Three crew members representing the United States and Russia are on their way to the International Space Station after launching from the Baikonur Cosmodrome in Kazakhstan at 5:17 p.m. EDT Tuesday (3:17 a.m. on March 26 in Baikonur).
The Soyuz capsule carrying Steve Swanson of NASA and Soyuz Commander Alexander Skvortsov and Oleg Artemyev of the Russian Federal Space Agency (Roscosmos) is scheduled to dock with the space station about six hours after launch at 11:05 p.m.
NASA Television coverage will begin at 10:30 p.m. Hatches are scheduled to open at about 12:45 a.m., Wednesday, with NASA TV coverage starting at 12:15 a.m.
The arrival of Swanson, Skvortsov and Artemyev returns the station's crew complement to six. The three will join Expedition 39 Commander Koichi Wakata of the Japan Aerospace Exploration Agency—the first Japanese astronaut to command the space station—Rick Mastracchio of NASA and Mikhail Tyurin of Roscosmos. They have been aboard the complex since November 2013.
The crew members will conduct hundreds of scientific investigations and technology demonstrations during their six-month sojourn on the orbiting laboratory. These include looking at how the microgravity environment affects the body's ability to fight infection; trying to grow healthy, tasty produce in space; and testing a new laser communications package.
One experiment, called T-Cell Activation in Aging, studies depression of the human immune system in microgravity. T-cells, which are a type of white cell, are coated with chemical receptors that must trigger together to activate the body's immune system properly. T-cells from spaceflight crews and ground volunteers in a range of ages will be analyzed.
The Veggie hardware validation test will evaluate a new plant growth system that might make it feasible to eat plants grown on the space station. Veggie provides lighting and nutrient delivery for efficient plant growth in space. The plants grown in Veggie can support a wide range of uses, from research and education outreach, to a fresh food source and recreational gardening activities for long duration space missions, which eventually will include missions to an asteroid and Mars.
Optical Payload for Lasercomm Science (OPALS) will test the potential for using a laser to transmit data to Earth from space. Instead of being broadcast on radio waves, data is packaged onto beams of laser light and pointed to a receiver station on the ground. Radio wave transmissions are limited by the speed they can transfer data, but beaming information packages with lasers can greatly increase the amount of information transmitted over the same period of time.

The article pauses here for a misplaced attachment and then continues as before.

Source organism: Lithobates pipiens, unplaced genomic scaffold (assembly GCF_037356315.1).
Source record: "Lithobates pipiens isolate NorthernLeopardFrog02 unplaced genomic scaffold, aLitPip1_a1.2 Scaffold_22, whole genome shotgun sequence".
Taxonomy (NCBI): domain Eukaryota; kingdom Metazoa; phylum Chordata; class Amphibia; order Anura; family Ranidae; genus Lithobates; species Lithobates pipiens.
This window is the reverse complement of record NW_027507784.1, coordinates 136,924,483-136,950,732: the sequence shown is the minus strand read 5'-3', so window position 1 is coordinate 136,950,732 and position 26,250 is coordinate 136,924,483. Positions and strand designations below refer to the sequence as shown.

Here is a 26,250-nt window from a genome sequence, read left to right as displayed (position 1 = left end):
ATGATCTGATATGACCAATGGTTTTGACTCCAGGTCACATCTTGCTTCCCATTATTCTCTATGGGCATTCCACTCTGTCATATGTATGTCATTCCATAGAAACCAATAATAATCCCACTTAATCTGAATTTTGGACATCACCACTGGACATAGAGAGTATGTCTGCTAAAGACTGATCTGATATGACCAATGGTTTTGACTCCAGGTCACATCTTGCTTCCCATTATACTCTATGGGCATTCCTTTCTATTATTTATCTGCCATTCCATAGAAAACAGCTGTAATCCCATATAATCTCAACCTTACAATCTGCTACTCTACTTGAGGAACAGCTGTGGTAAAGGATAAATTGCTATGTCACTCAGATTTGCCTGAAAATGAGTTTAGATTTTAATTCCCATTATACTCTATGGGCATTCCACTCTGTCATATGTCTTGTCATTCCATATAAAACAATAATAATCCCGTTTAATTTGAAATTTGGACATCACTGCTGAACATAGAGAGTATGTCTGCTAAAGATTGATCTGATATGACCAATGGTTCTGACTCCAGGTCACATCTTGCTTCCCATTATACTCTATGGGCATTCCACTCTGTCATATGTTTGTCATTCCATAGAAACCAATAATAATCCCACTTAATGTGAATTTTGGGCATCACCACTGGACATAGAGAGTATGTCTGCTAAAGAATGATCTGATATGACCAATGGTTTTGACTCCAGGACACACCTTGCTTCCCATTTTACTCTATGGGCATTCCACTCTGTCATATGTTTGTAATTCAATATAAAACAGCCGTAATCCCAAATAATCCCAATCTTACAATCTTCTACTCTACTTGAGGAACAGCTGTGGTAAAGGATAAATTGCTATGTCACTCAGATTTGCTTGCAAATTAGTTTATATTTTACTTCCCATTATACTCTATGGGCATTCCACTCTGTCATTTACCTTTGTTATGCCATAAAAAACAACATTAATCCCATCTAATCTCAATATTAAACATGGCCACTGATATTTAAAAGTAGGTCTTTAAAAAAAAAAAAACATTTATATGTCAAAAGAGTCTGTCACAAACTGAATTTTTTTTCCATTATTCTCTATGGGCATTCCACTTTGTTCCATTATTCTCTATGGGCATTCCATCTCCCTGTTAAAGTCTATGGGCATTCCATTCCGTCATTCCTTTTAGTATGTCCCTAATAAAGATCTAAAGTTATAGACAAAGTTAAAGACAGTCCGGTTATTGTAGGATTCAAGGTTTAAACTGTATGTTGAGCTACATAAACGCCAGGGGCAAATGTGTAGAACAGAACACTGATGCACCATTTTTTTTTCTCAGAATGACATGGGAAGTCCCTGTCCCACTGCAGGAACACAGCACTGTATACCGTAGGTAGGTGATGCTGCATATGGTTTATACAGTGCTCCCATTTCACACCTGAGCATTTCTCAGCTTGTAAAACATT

The Soyuz also is carrying hardware for the Microbiome investigation, which will continue studies on the impact of space travel on the immune system and on human microbiomes, the scientific name for the many different microbes living in and on the human body at any given time. Like the previous expeditions, samples from crew members' bodies and the space station environment will be taken periodically to monitor changes in the immune system and microbiomes. The results of this study may add to research on health impacts to people who live and work in extreme environments on Earth and help with research on early disease detection, metabolic function and immune system deficiency.
The Expedition 39 crew will perform additional experiments that cover human research, biological and physical sciences, technology development and Earth observations, as well as engage in educational activities. The crew will conduct a pair of Russian spacewalks and as many as three U.S. spacewalks. They will greet two Russian Progress spacecraft resupply flights, the final European ATV cargo spacecraft, the second commercial resupply flight of Orbital Science's Cygnus spacecraft, and the third and fourth flights of SpaceX's Dragon cargo spacecraft.
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